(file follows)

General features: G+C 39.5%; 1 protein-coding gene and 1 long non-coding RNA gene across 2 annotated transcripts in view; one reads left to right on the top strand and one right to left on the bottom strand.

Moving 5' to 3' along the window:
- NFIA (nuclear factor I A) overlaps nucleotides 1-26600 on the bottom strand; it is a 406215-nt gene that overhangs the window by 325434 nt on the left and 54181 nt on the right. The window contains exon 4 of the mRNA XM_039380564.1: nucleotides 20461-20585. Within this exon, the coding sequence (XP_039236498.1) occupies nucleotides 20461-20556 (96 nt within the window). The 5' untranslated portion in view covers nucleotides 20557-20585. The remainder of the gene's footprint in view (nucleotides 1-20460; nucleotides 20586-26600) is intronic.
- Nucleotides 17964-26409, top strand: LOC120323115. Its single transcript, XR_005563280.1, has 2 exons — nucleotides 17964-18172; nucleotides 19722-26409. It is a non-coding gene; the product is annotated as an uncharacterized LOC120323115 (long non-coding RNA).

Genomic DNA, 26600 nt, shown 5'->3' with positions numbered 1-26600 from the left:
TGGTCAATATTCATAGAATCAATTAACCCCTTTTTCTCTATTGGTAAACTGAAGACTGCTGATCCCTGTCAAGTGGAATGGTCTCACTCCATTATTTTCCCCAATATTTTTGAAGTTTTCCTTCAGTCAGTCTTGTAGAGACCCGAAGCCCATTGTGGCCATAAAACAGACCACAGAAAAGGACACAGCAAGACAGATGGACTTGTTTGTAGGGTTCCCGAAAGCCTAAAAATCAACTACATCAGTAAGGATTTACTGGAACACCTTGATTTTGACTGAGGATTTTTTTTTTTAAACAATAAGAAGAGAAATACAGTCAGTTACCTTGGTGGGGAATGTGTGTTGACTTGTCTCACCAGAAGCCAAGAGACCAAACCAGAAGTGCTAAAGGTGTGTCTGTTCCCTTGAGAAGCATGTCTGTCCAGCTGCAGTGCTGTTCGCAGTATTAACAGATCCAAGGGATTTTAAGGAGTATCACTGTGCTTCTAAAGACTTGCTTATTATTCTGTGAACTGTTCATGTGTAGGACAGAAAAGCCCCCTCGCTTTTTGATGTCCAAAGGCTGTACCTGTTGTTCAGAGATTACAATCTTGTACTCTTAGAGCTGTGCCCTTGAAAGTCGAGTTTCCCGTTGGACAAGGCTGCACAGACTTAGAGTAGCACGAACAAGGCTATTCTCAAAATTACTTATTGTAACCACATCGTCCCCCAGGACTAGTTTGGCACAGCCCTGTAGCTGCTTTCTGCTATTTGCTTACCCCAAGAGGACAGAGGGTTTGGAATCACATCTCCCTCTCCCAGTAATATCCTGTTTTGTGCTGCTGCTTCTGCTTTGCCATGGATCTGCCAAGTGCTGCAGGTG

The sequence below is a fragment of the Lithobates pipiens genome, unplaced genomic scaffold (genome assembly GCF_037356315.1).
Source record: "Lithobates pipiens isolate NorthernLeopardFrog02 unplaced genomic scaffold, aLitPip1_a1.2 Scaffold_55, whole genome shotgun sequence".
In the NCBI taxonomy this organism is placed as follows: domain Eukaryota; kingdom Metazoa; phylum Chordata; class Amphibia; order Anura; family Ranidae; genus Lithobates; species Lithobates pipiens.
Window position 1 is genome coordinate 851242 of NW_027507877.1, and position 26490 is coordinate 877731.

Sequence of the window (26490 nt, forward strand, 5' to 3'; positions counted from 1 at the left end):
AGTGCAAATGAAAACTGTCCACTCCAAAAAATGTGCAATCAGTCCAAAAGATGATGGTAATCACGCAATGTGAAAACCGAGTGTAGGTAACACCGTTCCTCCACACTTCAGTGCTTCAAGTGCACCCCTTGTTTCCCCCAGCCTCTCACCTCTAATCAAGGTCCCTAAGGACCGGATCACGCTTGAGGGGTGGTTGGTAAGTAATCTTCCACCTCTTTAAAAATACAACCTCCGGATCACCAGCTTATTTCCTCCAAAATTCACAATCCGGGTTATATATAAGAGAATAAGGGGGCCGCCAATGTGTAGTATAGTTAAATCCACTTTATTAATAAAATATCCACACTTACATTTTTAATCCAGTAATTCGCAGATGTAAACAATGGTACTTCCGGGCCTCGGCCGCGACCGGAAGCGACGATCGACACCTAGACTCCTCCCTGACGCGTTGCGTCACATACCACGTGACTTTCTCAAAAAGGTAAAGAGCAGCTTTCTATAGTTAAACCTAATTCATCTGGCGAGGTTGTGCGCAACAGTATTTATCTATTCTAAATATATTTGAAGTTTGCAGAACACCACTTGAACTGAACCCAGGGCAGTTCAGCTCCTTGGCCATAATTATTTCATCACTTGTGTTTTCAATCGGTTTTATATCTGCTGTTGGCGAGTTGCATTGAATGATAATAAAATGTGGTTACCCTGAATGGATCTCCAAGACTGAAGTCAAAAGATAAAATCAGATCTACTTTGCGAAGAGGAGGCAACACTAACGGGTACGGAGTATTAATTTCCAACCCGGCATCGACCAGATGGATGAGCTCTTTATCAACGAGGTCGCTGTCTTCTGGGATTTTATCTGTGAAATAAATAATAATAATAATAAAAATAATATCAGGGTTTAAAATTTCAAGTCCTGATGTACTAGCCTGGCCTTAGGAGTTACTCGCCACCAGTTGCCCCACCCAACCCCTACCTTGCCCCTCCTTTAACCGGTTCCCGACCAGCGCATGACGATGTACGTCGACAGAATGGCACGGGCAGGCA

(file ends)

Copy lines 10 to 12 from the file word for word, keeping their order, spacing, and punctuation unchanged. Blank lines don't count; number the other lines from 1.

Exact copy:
Window position 1 is genome coordinate 851242 of NW_027507877.1, and position 26490 is coordinate 877731.

Sequence of the window (26490 nt, forward strand, 5' to 3'; positions counted from 1 at the left end):
AGTGCAAATGAAAACTGTCCACTCCAAAAAATGTGCAATCAGTCCAAAAGATGATGGTAATCACGCAATGTGAAAACCGAGTGTAGGTAACACCGTTCCTCCACACTTCAGTGCTTCAAGTGCACCCCTTGTTTCCCCCAGCCTCTCACCTCTAATCAAGGTCCCTAAGGACCGGATCACGCTTGAGGGGTGGTTGGTAAGTAATCTTCCACCTCTTTAAAAATACAACCTCCGGATCACCAGCTTATTTCCTCCAAAATTCACAATCCGGGTTATATATAAGAGAATAAGGGGGCCGCCAATGTGTAGTATAGTTAAATCCACTTTATTAATAAAATATCCACACTTACATTTTTAATCCAGTAATTCGCAGATGTAAACAATGGTACTTCCGGGCCTCGGCCGCGACCGGAAGCGACGATCGACACCTAGACTCCTCCCTGACGCGTTGCGTCACATACCACGTGACTTTCTCAAAAAGGTAAAGAGCAGCTTTCTATAGTTAAACCTAATTCATCTGGCGAGGTTGTGCGCAACAGTATTTATCTATTCTAAATATATTTGAAGTTTGCAGAACACCACTTGAACTGAACCCAGGGCAGTTCAGCTCCTTGGCCATAATTATTTCATCACTTGTGTTTTCAATCGGTTTTATATCTGCTGTTGGCGAGTTGCATTGAATGATAATAAAATGTGGTTACCCTGAATGGATCTCCAAGACTGAAGTCAAAAGATAAAATCAGATCTACTTTGCGAAGAGGAGGCAACACTAACGGGTACGGAGTATTAATTTCCAACCCGGCATCGACCAGATGGATGAGCTCTTTATCAACGAGGTCGCTGTCTTCTGGGATTTTATCTGTGAAATAAATAATAATAATAATAAAAATAATATCAGGGTTTAAAATTTCAAGTCCTGATGTACTAGCCTGGCCTTAGGAGTTACTCGCCACCAGTTGCCCCACCCAACCCCTACCTTGCCCCTCCTTTAACCGGTTCCCGACCAGCGCATGACGATGTACGTCGACAGAATGGCACGGGCAGGCA